Jan Kietzmann and I have been investigating how social media users talk about their consumption experiences online, a phenomenon called “electronic Word of Mouth”, or eWoM. While there is considerable research regarding why and, to an extent, how consumers engage in eWoM, our research is novel in that it:
- Investigates how different aspects of the consumption experience influence eWoM, and
- Considers not the experience in itself, but the consumers’ assessment of the experience
- Is not specific to one single social media platform
But, first, let me tell you a little bit about the framing of our study.
What we looked at
Think about the last time you bought a coffee. Was your satisfaction with the experience just determined by the coffee in itself? Most probably not. It was the result of a number of factors about the product, the cup in which it was delivered to you, the presence (or absence) of logos and brand signage, and so on. It was also influenced by your interaction with the staff or, in the case of self-service, the machine delivering your product. Schmitt calls the former ‘brand experiences’ and the latter ‘customer interface experiences’. So, rather than simply talking about consumption experiences, Jan and I broke these down into its various elements, using Schmitt’s classification.
Further, we adopted a subjective view of satisfaction. Ultimately, it does not matter how good or bad the coffee is, what matters is the consumers’ appraisal of that coffee. In turn, my appraisal depends on my goals (e.g., whether I want sugar with that coffee), what I came to expect as a result of previous experience or of what others told me (e.g., a product review), and the general standards for similar products (e.g., sugar is usually provided free of charge with your coffee). As such, rather than looking simply at customers’ assessment of the experience, Jan and I broke it down in terms of its drivers – i.e., goals, previous experiences, etc.
Finally, we also looked at different types of social media platforms. Existing studies tend to look at only one platform – for instance, Twitter or Trip Advisor, only. However, social media users have access to – and may use – more than one platform. Moreover, they may use each platform differently. So, we wanted to understand how use of the various social platforms varied due to satisfaction or dissatisfaction with different elements of the consumption experience, and the source of the disconfirmation.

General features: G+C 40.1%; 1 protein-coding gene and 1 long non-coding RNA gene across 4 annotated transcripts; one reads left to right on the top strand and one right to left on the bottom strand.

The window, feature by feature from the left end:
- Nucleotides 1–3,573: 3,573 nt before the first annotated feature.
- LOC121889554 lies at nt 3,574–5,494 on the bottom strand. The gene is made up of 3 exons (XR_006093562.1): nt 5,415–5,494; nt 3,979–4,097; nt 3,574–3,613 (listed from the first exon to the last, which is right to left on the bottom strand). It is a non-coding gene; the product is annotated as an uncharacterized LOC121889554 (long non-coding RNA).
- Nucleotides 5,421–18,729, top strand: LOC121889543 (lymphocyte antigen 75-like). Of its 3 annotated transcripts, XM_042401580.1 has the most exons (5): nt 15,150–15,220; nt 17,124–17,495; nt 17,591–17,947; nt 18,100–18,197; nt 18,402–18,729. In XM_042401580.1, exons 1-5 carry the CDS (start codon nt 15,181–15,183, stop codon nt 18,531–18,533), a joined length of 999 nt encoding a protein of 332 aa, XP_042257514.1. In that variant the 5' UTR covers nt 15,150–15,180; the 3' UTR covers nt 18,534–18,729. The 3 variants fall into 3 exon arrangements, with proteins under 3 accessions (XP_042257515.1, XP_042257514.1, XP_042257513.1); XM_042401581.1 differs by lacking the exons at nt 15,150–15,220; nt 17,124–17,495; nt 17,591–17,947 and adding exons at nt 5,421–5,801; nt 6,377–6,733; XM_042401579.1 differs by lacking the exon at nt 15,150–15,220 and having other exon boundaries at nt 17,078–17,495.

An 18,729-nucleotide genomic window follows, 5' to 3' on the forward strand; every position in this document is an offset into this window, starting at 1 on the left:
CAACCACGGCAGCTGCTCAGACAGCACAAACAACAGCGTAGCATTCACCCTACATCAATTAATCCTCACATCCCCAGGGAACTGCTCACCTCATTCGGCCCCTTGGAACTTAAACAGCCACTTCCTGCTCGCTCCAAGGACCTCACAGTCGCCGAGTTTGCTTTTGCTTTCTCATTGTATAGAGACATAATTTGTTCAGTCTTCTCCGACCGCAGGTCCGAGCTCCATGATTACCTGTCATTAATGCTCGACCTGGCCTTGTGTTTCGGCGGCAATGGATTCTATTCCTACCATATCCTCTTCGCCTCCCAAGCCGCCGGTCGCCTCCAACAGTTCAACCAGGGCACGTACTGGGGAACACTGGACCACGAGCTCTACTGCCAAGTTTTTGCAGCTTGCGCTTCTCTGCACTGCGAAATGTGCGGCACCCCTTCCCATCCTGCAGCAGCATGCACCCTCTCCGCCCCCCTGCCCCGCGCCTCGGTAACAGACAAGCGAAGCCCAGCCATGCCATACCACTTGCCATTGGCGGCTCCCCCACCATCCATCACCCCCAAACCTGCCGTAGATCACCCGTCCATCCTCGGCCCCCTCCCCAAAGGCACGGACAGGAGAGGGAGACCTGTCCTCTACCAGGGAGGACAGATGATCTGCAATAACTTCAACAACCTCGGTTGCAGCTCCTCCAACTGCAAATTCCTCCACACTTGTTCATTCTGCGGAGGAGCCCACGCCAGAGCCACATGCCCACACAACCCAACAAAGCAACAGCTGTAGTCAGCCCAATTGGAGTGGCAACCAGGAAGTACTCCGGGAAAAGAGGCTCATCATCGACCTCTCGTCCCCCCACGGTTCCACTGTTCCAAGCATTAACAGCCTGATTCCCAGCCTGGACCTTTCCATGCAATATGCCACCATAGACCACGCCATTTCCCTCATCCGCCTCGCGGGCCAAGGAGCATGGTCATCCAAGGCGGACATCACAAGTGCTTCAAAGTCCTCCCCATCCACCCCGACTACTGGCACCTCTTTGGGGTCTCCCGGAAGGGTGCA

What we found
Even though well known social media crisis like Domino’s “Pizzas Special Ingredients” or United Airline’s “United Breaks Guitars” revolved around videos posted on YouTube, according to our sample, consumers mostly use Facebook and Twitter to comment on their consumption experiences. We think that these 2 specific platforms represent the easiest option for customers, from a technical perspective. After all, it does take some effort to produce a video for YouTube or to set up a blog or website. Moreover, Twitter and Facebook are, also, very popular social media platforms in large parts of the world, which many consumers use routinely, already, and so they become the natural vehicle for customers to comment on their experiences.
Positive vs. negative experiences
Managers could be excused from thinking that their customers mostly complain about their brands / products. But they need not despair. Actually, social media users are more likely to talk about positive aspects than negative ones – this applies to the brand experience elements and to face-to-face interactions. What happens is that customers tend to talk about their positive experiences on Facebook, which may not be accessible to firms, depending on the users’ privacy settings. However, when social media users choose to voice their disappointment, then they use Twitter and anyone can see that negative comment. So, while consumers are more likely to talk positively than negatively online, they will praise in private and criticise in public.
The exception to this behaviour is when the interaction with the firm is not face-to-face. Specifically, if the interaction takes place through a technological interface (e.g., by e-mail or a website), customers are more likely to engage in negative eWoM than positive one.
Norms as hygiene factor
In terms of drivers of negative eWoM – i.e., criticism – it seems that the key factor is the general standard. For instance, if the standard for the industry is free sugar, or 2 hours reply to an e-mail, and service falls below that standard, customers will be unhappy. The standard becomes the hygiene factor in customer satisfaction.
The tricky bit is that positive disconfirmation and, hence, satisfaction and positive eWoM are largely influenced by individual expectations. That is, it’s not enough to be better than the competition (i.e., the industry norm) – for instance, handing out biscuits and sugar free of charge, whereas your competitors only provide the latter. What really matters for positive eWoM is what the customer came to expect of you following precious experiences and reviews.
So, the first time you give the free biscuits, the customer is delighted and will post it on Facebook, but expectations will quickly adjust and, soon, the biscuit will become the ‘normal’ for this customer, not the extraordinary that gets them talking. So delight your customers, yes, but try to think of non-costly ways of doing that, because your investment will quickly go unnoticed.
Do our findings reflect your own experience?